Some Japanese handicrafts include Kutani ware, from Ishikawa, a style of Japanese Gotō Saijirō porcelain known for its colorful, vibrant painted designs. Kutani ware was established by Gotō Saijirō of the Maeda Clan. Another popular craft is Kokeshi dolls, from Miyagi. They are traditional hand-crafted Japanese wooden dolls with origins traceable to northern Japan. And a final example is Bizen ware. It is characteristically reddish-brown in color. It is known for being hard as iron, and it isn’t glazed like other types of pottery. It has distinct markings from the wood-burning kiln (an insulated chamber or oven with controlled temperature used for hardening or drying earthenware) firing.
In our increasing technologically savvy world, it would be difficult to live without a mobile phone. Travelling abroad would simply be unthinkable without it. Cell phones are considered a must-have when traveling to any part of the globe. They keep us connected to friends, loved ones, and colleagues.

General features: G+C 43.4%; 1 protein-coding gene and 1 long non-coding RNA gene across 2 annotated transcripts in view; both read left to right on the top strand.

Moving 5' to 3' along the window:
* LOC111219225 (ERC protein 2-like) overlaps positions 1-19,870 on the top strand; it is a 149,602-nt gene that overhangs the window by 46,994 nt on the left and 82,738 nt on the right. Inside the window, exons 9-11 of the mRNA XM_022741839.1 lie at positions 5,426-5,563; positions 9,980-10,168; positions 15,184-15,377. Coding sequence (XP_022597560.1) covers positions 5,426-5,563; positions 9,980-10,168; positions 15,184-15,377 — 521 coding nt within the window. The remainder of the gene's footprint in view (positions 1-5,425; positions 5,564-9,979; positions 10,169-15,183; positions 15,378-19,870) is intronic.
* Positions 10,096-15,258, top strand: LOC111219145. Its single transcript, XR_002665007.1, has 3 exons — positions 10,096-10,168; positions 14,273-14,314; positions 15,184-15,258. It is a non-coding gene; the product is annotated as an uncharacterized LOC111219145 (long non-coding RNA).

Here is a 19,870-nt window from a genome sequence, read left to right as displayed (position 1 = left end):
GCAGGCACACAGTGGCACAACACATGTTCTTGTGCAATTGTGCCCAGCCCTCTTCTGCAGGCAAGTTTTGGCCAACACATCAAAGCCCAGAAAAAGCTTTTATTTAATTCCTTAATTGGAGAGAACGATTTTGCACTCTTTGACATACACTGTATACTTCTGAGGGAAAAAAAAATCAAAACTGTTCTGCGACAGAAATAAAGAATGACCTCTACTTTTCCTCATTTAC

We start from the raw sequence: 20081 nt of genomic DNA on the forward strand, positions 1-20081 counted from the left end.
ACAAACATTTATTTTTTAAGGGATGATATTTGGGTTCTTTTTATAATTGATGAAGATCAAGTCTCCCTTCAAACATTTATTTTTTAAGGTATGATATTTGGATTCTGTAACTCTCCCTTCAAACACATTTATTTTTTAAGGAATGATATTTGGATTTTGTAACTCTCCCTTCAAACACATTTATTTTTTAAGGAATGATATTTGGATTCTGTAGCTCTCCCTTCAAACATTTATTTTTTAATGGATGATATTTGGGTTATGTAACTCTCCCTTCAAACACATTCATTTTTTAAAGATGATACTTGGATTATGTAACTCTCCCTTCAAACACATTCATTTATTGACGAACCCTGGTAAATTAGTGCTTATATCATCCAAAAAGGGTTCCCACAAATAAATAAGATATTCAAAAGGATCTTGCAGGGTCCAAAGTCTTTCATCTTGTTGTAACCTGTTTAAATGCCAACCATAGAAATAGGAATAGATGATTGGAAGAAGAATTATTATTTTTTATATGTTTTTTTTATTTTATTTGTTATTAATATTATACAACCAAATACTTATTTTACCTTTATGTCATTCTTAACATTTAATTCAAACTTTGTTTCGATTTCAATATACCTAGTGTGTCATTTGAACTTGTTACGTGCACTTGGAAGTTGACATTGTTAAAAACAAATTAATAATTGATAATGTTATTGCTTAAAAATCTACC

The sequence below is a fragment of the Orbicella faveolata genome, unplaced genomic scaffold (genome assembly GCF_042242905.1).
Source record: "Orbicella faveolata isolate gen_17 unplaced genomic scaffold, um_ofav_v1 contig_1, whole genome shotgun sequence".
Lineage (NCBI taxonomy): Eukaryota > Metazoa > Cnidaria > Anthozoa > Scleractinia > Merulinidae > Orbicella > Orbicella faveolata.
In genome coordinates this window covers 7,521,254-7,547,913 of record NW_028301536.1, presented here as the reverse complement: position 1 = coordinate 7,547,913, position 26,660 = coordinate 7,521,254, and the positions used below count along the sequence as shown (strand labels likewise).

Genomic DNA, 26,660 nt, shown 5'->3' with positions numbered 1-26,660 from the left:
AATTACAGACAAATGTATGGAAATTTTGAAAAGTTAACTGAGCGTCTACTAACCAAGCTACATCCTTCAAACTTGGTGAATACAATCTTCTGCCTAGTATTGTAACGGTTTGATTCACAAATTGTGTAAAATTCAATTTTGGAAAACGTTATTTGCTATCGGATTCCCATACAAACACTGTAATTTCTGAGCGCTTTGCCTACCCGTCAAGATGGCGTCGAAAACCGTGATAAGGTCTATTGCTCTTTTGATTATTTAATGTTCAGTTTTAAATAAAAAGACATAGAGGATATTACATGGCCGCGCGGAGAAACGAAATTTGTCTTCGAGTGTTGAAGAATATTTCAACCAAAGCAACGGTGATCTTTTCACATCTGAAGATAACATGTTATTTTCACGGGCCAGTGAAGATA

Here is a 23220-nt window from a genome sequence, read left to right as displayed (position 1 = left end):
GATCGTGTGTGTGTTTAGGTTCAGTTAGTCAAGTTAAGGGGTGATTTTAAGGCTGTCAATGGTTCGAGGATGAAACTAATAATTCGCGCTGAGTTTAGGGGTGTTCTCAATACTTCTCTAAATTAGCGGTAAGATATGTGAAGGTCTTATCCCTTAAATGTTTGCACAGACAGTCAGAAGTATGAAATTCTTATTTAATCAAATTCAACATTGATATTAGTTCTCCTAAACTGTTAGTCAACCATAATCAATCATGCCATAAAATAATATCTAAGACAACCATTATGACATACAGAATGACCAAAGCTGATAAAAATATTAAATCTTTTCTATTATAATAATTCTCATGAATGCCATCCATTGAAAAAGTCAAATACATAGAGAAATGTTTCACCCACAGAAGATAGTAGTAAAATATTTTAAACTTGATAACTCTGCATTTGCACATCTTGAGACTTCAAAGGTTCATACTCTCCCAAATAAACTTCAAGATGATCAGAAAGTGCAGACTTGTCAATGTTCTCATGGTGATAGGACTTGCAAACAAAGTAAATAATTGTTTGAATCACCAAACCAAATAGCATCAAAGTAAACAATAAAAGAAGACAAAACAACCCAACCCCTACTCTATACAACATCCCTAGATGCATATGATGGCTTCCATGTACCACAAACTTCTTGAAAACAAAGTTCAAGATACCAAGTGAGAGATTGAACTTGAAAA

It’s important to know some basic facts about cell phone use and how to stay connected when in Japan.
There are some useful apps that can also help in your transition and adjustment phase when abroad. Here are the top ones:
iPhone. | Toshiyuki IMAI
Tabimori is considered the ultimate travel guide to Japan, containing a transfer guide, a guide to Wifi facilities and hotspots, currency converter, flight information, speech translation, weather, life & culture, and access to japan-guide.com information. Many of its functions can be used offline too.
Hyperdia is a must have app for train travel in Japan. It tells you when to leave, which trains to take, and your estimated arrival time. It gives you the name of the train, where it’s headed, and which stops it’s going to make. For JR Pass holders, you can simply un-tap the ‘Nozomi/Mizuno’ option to see only the relevant trains valid on your pass.